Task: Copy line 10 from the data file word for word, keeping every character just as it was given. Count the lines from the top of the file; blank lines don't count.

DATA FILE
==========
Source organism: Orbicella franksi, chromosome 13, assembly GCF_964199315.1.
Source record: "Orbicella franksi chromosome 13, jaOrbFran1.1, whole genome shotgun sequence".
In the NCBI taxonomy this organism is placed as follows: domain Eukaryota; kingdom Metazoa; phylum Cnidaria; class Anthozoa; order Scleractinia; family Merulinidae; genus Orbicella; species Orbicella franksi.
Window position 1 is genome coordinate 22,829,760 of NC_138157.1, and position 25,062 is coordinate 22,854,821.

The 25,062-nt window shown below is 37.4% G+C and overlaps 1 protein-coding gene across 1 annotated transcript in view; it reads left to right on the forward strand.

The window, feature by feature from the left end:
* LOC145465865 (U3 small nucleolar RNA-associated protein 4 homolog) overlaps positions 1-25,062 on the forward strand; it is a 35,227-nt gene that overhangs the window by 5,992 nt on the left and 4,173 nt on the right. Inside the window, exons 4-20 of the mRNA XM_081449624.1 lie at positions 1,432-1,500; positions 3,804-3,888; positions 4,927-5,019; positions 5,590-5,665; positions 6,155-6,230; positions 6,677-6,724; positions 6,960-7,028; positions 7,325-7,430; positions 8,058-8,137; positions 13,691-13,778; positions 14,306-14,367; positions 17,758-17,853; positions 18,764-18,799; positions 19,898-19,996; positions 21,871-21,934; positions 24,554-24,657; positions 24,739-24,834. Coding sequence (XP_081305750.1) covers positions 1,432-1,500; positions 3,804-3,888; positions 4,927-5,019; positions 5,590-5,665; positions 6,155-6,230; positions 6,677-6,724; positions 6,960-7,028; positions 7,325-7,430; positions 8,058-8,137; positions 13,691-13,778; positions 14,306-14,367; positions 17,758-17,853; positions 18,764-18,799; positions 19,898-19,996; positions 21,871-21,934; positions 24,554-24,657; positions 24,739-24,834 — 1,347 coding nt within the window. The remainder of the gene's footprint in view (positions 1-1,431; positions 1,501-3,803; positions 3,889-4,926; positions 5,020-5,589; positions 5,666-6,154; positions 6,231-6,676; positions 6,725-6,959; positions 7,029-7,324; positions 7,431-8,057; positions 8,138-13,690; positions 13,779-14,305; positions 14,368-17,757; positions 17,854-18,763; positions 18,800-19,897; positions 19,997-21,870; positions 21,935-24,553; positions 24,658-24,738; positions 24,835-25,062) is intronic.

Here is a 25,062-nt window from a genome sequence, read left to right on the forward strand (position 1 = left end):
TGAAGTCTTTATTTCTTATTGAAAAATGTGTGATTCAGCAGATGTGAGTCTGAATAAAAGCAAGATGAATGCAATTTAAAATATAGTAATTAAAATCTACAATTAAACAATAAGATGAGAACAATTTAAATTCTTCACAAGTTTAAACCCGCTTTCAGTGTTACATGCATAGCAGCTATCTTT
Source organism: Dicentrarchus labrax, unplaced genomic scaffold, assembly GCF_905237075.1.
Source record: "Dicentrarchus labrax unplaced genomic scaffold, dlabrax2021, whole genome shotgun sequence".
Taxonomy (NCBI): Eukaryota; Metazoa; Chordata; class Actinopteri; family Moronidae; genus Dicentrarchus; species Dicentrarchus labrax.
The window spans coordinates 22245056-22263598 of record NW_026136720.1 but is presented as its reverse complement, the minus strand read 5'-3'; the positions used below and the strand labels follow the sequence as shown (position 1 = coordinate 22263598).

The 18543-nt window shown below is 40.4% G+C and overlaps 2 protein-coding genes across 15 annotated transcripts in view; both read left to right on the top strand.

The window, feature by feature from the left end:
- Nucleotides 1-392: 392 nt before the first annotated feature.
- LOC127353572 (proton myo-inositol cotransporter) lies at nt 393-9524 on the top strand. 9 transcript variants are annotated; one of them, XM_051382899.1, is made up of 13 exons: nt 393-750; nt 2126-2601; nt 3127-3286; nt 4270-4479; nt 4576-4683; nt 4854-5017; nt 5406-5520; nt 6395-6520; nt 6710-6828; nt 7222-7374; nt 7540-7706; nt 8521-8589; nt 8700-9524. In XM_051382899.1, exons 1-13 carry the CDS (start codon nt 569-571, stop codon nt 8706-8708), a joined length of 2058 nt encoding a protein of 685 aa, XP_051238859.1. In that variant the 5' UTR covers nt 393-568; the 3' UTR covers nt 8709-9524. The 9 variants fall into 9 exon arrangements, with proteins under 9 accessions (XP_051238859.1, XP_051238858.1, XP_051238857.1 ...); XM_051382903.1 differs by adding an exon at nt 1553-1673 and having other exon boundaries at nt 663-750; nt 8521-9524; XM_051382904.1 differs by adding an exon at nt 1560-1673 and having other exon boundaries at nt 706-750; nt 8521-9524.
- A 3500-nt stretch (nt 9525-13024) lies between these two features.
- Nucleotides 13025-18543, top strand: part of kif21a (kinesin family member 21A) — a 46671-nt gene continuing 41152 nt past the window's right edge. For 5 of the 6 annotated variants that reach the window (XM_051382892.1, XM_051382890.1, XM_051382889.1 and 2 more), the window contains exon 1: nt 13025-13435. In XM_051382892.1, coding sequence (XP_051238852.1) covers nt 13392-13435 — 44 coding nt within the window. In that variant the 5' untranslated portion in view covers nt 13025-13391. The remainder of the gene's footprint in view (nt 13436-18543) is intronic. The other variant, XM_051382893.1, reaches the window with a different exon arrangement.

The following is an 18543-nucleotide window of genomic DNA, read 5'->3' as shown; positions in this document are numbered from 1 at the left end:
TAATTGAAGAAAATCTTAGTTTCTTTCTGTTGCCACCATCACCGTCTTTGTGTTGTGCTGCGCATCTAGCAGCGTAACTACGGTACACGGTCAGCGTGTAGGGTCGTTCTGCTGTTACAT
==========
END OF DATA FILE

Source organism: Dicentrarchus labrax, unplaced genomic scaffold, assembly GCF_905237075.1.